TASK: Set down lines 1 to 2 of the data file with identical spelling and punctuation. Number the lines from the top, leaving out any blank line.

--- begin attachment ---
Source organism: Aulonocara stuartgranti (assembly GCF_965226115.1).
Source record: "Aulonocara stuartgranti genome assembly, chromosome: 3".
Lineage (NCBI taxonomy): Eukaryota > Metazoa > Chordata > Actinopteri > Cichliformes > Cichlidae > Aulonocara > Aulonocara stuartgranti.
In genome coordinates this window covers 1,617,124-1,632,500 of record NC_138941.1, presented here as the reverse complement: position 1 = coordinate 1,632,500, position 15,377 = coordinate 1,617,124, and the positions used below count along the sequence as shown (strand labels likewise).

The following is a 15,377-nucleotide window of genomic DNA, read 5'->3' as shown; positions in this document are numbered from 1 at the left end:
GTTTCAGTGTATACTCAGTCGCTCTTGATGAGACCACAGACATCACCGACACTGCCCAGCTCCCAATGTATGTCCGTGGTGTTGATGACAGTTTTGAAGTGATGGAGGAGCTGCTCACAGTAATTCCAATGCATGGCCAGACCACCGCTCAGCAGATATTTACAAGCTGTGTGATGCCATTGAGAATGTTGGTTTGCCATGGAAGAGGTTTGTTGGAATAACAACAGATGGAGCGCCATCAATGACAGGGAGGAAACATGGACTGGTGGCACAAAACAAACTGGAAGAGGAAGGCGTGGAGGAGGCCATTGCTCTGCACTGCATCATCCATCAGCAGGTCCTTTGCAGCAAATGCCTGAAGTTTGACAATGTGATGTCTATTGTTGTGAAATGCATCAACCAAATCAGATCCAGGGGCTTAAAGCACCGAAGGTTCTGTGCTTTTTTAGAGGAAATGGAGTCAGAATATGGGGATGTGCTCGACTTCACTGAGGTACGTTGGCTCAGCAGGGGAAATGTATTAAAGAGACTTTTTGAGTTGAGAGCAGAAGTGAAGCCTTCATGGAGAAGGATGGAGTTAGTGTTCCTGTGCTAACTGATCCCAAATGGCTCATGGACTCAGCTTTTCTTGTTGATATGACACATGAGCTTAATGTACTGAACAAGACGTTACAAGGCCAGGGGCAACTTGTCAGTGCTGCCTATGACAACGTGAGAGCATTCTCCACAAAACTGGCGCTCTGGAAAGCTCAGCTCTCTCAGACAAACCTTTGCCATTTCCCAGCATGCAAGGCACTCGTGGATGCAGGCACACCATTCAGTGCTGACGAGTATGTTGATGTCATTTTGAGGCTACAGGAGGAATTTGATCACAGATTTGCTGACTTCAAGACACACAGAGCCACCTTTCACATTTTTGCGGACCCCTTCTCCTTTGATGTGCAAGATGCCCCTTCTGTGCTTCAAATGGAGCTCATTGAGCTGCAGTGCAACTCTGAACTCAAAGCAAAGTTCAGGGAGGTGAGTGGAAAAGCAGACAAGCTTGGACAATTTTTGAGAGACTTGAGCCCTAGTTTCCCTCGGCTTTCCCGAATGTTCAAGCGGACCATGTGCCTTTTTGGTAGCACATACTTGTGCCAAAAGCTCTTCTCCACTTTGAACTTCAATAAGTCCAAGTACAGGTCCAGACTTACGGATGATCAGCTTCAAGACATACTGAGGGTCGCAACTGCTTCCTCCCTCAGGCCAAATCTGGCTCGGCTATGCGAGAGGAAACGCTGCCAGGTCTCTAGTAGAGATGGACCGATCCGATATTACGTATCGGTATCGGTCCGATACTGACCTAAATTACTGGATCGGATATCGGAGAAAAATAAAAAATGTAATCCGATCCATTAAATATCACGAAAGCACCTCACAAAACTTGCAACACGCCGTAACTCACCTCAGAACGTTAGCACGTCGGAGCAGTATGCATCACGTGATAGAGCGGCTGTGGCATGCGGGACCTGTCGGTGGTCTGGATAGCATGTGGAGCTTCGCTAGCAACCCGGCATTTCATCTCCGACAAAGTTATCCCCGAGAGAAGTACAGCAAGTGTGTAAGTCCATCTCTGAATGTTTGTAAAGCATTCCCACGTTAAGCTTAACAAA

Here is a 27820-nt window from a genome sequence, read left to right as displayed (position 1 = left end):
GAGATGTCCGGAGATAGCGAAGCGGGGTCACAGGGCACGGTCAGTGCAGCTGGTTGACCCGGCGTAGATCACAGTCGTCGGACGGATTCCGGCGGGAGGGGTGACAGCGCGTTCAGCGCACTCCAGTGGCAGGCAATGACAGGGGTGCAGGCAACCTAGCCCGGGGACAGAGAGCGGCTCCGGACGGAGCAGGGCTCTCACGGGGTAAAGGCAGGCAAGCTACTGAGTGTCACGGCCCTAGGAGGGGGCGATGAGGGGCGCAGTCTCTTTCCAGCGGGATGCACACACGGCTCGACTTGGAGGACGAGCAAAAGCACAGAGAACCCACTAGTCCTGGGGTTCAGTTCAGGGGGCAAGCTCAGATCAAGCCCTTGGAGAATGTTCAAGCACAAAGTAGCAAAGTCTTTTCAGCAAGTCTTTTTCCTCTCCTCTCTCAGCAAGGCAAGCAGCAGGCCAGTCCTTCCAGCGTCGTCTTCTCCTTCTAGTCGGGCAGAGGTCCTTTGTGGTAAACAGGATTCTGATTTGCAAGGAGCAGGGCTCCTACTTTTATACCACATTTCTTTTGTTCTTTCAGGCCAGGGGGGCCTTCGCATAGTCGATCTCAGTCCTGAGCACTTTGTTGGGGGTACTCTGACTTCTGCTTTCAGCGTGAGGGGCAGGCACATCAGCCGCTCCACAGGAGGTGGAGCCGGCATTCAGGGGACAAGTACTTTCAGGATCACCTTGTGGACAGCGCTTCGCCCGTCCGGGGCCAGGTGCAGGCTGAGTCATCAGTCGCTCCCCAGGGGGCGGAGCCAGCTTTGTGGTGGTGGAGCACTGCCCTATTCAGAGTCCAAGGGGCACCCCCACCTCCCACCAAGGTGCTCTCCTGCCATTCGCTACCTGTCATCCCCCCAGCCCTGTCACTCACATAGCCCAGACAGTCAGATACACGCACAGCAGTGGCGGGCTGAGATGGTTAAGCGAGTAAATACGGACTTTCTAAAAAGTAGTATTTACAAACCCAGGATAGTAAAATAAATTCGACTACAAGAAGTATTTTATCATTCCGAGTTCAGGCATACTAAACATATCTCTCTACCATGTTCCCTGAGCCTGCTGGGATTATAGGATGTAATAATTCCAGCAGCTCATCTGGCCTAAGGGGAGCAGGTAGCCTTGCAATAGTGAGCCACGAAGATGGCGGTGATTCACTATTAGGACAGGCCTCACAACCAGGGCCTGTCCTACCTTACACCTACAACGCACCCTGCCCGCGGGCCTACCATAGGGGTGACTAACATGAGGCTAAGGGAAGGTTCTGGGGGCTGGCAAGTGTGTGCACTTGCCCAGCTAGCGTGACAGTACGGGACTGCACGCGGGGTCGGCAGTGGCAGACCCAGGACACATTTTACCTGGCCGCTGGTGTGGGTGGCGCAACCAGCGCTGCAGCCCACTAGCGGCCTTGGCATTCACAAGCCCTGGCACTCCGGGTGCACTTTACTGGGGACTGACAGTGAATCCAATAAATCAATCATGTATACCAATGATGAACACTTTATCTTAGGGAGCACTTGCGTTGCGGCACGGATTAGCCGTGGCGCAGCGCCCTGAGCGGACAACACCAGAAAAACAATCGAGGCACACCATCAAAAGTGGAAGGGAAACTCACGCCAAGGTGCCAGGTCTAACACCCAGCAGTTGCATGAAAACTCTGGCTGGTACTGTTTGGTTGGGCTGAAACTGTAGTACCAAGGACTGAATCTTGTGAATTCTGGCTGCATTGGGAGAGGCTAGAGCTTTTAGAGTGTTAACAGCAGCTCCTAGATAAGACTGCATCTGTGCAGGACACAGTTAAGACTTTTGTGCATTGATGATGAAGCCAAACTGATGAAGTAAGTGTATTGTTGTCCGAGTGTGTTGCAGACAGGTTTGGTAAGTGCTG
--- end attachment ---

Source organism: Aulonocara stuartgranti (assembly GCF_965226115.1).
Source record: "Aulonocara stuartgranti genome assembly, chromosome: 3".